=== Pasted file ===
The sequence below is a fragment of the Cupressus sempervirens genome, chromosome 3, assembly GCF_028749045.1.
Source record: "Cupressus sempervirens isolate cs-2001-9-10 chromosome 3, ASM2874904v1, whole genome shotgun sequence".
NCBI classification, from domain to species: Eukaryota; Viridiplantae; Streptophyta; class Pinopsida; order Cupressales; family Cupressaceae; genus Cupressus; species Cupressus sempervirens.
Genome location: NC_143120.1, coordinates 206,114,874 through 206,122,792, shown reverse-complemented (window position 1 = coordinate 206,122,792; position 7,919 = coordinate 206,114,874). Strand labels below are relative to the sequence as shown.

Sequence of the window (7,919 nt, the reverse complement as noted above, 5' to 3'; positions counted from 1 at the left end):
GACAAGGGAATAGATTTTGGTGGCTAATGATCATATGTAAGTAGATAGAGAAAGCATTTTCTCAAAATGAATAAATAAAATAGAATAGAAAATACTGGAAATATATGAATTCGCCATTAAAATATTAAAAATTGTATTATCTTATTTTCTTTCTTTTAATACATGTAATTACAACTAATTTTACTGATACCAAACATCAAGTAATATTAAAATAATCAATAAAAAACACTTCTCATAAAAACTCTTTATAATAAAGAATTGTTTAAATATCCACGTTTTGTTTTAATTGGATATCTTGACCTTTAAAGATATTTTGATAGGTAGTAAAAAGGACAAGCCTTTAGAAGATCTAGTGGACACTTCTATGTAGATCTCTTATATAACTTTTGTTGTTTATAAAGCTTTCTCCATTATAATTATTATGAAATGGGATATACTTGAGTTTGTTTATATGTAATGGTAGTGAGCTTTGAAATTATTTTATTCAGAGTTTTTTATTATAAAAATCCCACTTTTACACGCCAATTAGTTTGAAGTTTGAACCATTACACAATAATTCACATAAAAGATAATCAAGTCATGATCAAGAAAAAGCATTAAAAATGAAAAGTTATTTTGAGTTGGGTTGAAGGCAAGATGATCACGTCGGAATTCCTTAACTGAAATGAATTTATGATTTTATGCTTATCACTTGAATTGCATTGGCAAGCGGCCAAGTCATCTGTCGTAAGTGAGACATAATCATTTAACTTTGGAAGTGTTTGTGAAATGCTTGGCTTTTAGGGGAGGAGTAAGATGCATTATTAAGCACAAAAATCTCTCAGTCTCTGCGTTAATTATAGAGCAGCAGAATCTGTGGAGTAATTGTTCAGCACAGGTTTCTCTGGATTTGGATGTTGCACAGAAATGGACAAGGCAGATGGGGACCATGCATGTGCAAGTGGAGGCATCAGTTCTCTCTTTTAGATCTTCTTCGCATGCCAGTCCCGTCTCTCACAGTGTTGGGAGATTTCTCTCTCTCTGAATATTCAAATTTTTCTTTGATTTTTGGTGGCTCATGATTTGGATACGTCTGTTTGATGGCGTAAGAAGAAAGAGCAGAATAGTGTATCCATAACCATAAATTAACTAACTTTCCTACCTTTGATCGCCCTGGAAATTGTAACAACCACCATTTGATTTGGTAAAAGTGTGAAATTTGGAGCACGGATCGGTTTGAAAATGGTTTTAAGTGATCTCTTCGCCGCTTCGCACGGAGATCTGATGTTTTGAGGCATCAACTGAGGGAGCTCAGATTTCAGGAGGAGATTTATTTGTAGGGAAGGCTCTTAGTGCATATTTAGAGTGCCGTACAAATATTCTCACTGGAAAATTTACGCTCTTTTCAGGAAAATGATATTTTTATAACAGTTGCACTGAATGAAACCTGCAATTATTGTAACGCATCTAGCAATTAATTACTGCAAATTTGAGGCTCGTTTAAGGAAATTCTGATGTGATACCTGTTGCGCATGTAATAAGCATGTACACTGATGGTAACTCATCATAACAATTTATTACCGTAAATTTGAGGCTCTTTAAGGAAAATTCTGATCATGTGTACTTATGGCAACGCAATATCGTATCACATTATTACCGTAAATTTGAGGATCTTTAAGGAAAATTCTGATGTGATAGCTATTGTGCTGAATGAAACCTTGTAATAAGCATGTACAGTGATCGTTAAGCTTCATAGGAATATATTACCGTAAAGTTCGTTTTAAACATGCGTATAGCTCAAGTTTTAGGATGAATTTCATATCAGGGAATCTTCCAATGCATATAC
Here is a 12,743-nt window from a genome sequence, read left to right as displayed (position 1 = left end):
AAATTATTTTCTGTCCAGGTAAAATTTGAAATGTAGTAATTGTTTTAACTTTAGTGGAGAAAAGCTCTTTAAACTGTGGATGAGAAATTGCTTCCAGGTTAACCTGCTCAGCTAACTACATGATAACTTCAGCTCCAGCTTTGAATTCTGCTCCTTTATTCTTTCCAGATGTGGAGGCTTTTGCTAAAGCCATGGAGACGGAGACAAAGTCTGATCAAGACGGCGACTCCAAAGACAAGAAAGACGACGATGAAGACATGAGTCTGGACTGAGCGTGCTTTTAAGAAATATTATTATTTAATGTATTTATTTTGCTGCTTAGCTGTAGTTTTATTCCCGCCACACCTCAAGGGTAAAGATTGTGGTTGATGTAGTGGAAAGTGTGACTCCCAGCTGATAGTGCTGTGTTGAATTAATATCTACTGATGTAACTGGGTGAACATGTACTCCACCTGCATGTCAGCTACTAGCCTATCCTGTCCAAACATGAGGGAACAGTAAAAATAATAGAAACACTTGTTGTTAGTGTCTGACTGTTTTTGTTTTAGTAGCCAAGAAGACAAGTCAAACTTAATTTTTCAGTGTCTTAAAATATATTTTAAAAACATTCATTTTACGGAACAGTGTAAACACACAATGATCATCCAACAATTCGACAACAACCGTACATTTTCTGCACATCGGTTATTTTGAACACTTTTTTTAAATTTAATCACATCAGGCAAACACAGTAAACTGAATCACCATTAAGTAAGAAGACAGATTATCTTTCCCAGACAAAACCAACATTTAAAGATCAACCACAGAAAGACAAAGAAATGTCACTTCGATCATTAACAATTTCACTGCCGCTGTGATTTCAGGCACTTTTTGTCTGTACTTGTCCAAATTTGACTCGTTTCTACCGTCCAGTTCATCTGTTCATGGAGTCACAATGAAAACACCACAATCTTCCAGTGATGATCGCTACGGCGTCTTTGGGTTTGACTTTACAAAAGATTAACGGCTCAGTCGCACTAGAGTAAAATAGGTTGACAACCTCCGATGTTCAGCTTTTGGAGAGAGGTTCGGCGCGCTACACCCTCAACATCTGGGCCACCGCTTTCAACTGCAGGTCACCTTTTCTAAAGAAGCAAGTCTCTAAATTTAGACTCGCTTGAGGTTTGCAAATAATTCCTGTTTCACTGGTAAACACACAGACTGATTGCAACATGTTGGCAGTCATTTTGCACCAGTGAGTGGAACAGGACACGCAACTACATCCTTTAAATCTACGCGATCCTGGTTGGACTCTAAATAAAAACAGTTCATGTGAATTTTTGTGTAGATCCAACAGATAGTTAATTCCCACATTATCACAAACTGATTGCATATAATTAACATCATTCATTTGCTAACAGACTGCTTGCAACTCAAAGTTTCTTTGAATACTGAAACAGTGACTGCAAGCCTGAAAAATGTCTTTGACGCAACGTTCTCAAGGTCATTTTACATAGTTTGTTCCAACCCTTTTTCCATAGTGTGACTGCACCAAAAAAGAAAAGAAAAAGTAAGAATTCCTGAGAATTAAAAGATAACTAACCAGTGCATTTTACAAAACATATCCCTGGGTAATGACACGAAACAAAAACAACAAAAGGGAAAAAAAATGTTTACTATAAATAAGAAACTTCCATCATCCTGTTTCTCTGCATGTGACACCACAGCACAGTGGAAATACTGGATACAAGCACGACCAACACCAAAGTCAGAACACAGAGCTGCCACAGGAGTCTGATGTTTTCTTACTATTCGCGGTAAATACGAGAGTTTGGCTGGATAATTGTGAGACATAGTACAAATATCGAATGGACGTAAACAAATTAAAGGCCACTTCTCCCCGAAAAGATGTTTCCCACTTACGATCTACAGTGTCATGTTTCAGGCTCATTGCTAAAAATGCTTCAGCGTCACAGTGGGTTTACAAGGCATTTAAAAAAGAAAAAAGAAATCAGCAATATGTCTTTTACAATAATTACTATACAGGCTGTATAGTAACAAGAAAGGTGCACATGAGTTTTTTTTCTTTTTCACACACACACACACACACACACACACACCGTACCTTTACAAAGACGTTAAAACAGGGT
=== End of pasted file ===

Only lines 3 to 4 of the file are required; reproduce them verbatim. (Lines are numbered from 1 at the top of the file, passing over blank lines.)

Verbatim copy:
NCBI classification, from domain to species: Eukaryota; Viridiplantae; Streptophyta; class Pinopsida; order Cupressales; family Cupressaceae; genus Cupressus; species Cupressus sempervirens.
Genome location: NC_143120.1, coordinates 206,114,874 through 206,122,792, shown reverse-complemented (window position 1 = coordinate 206,122,792; position 7,919 = coordinate 206,114,874). Strand labels below are relative to the sequence as shown.